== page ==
Good question. Here's the answer:
    At the dawn of the twentieth century, SP was a backwater of less than 200,000 inhabitants.
    Back then, Rio de Janeiro was the largest city in the country. It was also the political capital of the nation.
    Pedro II, deposed in 1889, had ruled there for almost sixty years, and he was a great patron of the arts.
    In his day, painters, musicians, sculptors and such folk flocked there in search of work.
    And the wealthy people of the city copied their emperor by giving it to them.
    Those same wealthy "Cariocas" also bought a lot of art from abroad and supported the establishment of places to display it.
    And that's why, until today, Rio has many more museums than SP does.
    But SP has long since become the financial capital of the nation, the place where most of the wealth is now concentrated, and "Paulistas" hate being outdone.
    Many new museums have opened their doors in SP during the last half-century or so, but they have come too late to be able to acquire much great art because so little of it is coming on the market.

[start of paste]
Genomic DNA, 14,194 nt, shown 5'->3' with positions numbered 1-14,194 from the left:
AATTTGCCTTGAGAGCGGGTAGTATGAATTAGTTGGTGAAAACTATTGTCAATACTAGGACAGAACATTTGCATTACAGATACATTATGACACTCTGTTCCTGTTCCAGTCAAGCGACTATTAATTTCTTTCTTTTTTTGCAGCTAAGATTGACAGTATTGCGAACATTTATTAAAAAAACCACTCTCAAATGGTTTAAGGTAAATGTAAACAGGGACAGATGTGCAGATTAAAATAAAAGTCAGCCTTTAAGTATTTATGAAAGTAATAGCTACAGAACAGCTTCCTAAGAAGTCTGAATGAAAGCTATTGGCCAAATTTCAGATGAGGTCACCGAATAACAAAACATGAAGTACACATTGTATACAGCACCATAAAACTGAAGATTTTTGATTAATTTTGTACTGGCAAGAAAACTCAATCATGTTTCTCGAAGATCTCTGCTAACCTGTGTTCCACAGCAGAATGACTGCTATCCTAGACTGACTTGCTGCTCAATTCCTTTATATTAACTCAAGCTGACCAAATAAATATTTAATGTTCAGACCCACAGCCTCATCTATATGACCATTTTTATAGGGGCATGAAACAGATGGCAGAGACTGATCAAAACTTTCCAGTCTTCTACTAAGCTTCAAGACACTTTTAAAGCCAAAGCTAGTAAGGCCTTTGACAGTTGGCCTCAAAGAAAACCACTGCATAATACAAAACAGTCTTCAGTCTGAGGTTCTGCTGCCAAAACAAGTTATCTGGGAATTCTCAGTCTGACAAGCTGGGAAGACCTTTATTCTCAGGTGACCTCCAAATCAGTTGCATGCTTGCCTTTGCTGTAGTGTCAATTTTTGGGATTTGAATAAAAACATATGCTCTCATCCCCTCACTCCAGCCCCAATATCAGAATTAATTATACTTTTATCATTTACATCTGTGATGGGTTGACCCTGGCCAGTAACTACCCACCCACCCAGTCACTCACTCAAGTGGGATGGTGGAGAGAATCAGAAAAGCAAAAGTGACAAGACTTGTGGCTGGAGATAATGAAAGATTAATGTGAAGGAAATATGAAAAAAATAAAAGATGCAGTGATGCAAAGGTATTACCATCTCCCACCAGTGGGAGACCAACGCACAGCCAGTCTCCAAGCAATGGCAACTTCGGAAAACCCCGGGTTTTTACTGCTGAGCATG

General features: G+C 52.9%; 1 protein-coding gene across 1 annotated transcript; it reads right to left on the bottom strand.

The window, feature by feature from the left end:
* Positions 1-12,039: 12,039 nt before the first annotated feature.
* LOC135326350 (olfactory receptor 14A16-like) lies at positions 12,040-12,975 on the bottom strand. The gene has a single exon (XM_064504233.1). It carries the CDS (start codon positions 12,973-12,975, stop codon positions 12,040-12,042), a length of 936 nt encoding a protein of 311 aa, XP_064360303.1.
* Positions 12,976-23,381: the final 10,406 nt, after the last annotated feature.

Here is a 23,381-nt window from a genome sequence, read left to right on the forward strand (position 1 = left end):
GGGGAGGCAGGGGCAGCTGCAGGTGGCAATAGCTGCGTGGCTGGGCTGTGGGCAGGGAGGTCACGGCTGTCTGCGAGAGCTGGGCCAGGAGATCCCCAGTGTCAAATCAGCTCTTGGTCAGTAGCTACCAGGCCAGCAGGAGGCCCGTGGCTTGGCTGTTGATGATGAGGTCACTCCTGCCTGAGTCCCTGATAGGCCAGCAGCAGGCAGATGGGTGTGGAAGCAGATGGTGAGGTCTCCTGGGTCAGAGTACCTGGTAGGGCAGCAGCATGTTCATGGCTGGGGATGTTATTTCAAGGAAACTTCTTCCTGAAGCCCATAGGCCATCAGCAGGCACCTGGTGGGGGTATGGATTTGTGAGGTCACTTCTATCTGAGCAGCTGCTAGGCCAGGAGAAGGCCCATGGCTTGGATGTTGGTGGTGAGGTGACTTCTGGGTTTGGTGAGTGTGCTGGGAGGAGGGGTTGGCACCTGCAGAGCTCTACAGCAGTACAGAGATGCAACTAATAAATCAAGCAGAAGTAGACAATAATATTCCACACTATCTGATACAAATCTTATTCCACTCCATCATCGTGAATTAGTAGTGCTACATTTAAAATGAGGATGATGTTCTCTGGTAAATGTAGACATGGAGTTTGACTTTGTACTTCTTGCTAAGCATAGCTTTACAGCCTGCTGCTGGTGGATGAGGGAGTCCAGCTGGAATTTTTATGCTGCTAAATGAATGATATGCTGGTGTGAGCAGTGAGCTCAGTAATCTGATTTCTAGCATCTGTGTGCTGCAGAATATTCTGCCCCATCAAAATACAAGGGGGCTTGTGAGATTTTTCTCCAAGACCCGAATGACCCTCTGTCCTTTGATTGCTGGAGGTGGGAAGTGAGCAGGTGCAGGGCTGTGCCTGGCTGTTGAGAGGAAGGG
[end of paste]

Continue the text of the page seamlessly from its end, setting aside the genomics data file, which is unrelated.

And only the MASP has managed to build up a truly respectable collection.

    Hi Supriya,
    I have a weakness for the Dutch and Flemish masters, so I tend to prefer places that own such pieces.
    The Rijksmuseum in Amsterdam, the Metropolitan Museum of Art and the Frick Collection in New York, the Musée des Beaux Arts in Brussels, the Louvre in Paris and the National Gallery in Washington, DC to name a few.
    I really couldn't give you just one.

  4. It's not European but here's one you might have to add to your list, Leighton. The recently renovated National Museum of China:

    Interesting history of museums in Brazil.

  5. I can easily spend a day in a museum, from the moment it opens and until they throw me out the door. I spent all day in the Vienna museum. I spent all day in V&A in London. In my memory, the Hermitage is bigger than Louvre, although I can be wrong - after all it's been over 20 years since I visited it last. It took me more than a day to get through it, I had to come back, and I still didn't get to see all of it.
    thank you for your post, I love knowing there are museum nuts out there, just like me!